While 2019 is the "Year of the Pig", 2018's record as the "Year of the Review" seems to show no sign of stopping as we have yet another review into one of our key sporting institutions.

After a reportedly "confronting and challenging" New Zealand Cricket World T20 campaign review, White Ferns coach Haidee Tiffen will take a leave of absence from her role as the side takes on Australia in a three-match series next month.

The review was prompted after former captain Suzie Bates after she expressed her feelings of division and tension within the leadership group after last year's World Twenty20 campaign in the Caribbean, in which they did not make it past pool play.

The review recommended all coaching and support staff roles be advertised at the completion of their contract periods, a statement which clearly says a shake-up is dearly needed in the highest positions of women's cricket in New Zealand.

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For those who lived under a rock for the past 12 months, this is just the latest in a long line of reviews across multiple sporting codes, including football, rugby, cycling, netball and hockey.

All six of these reviews have been damning in their criticism of the way these institutions operate, citing behavioural incidents across the board, professional incompetence and down-right unlawful action towards players and staff alike.

The constant condemnation of our national sporting bodies in review after review, begs the question: What the hell is wrong with New Zealand sport?

The sheer number and range of sporting codes which have gone under this process should surely act as an alarm to those who participate in the lower levels. It seems impossible that this kind of behaviour does not filter down to those who answer to the ones at the top.

We only need to take football and cycling as examples why this is more worrying than people seem to think. Both resemble each other in the extensive bullying that was observed in the reigns of Football Fern coach Andreas Heraf and Cycling New Zealand chief executive Andrew Matheson.

These were shocking revelations to all but those involved in the sport who have had an extraordinary weight to bear. Trying to perform on a global stage while taking stick from the, primarily, men upstairs is near impossible. No wonder the form of most athletes involved dipped.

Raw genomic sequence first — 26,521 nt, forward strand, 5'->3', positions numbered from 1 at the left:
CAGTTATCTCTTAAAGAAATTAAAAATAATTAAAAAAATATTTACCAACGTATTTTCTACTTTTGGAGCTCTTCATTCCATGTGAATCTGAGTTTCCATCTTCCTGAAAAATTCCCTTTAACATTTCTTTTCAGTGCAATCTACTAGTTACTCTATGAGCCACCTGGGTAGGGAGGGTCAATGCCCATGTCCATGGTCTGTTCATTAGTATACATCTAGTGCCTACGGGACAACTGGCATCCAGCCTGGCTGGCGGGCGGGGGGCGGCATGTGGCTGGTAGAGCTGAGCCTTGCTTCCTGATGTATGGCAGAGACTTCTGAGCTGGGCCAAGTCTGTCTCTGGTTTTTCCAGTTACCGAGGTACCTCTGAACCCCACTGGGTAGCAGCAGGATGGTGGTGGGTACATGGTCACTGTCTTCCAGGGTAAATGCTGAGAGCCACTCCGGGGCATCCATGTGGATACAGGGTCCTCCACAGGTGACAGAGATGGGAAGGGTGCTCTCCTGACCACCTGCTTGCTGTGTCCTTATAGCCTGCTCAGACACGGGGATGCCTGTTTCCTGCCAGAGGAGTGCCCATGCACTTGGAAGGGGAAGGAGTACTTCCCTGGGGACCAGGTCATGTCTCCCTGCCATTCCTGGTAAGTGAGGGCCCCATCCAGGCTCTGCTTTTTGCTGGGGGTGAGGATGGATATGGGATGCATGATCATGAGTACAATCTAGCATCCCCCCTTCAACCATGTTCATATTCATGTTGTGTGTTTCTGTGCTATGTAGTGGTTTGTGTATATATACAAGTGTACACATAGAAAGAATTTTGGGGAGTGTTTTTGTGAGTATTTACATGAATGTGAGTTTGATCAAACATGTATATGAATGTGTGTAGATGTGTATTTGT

In comparison, the reviews into hockey and schoolboy rugby were more tame, but just as insightful. Women's hockey coach Mark Hager managed to get out without too much scarring and we are yet to see much change from the review into schoolboy rugby.

However, both added to the argument that systemic issues erode the integrity of particular sports and the review process is seemingly the only answer.

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An interesting point is to see the main people involved in these reviews are women. In hockey, football and cricket, all reviews resulted from female athletes speaking up and opposing the unsatisfactory behaviour from their seniors.

This is a victory for female athletes who, it seems, have the power to push back and demand for accountability, but also a severe warning that should it happen to men in sport, they have not found the ability to speak out against their perpetrators.

Perhaps it happens more in women's sport, I don't think many would be surprised. However, you must ask yourself what this says about what kind of person New Zealanders officials see as the "right man for the job" when it comes to sport. Maybe whoever is making those decisions should have their head firmly on the review chopping block.

We don't know the specific details contained in New Zealand Cricket's review. It may simply be a comment on personnel issues, which a lot of the review saga can be put down to. It's all too familiar to see the people in high-up jobs without the proper skills to execute it with the professionalism it deserves.

I hope this means we are reaching the end of the reviews, but sadly, it seems very unlikely. Just because a review suggests recommendation does not mean they will be followed.

Maybe they will work. Maybe the review is the key to cleaning up the game. Maybe it's just a waiting game until that generation slowly dies out, their shoes left to be filled by those more fitting.

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However, as these questions remain unanswered and the reviews keep coming, the credibility of our highest sporting institutions continues to lower.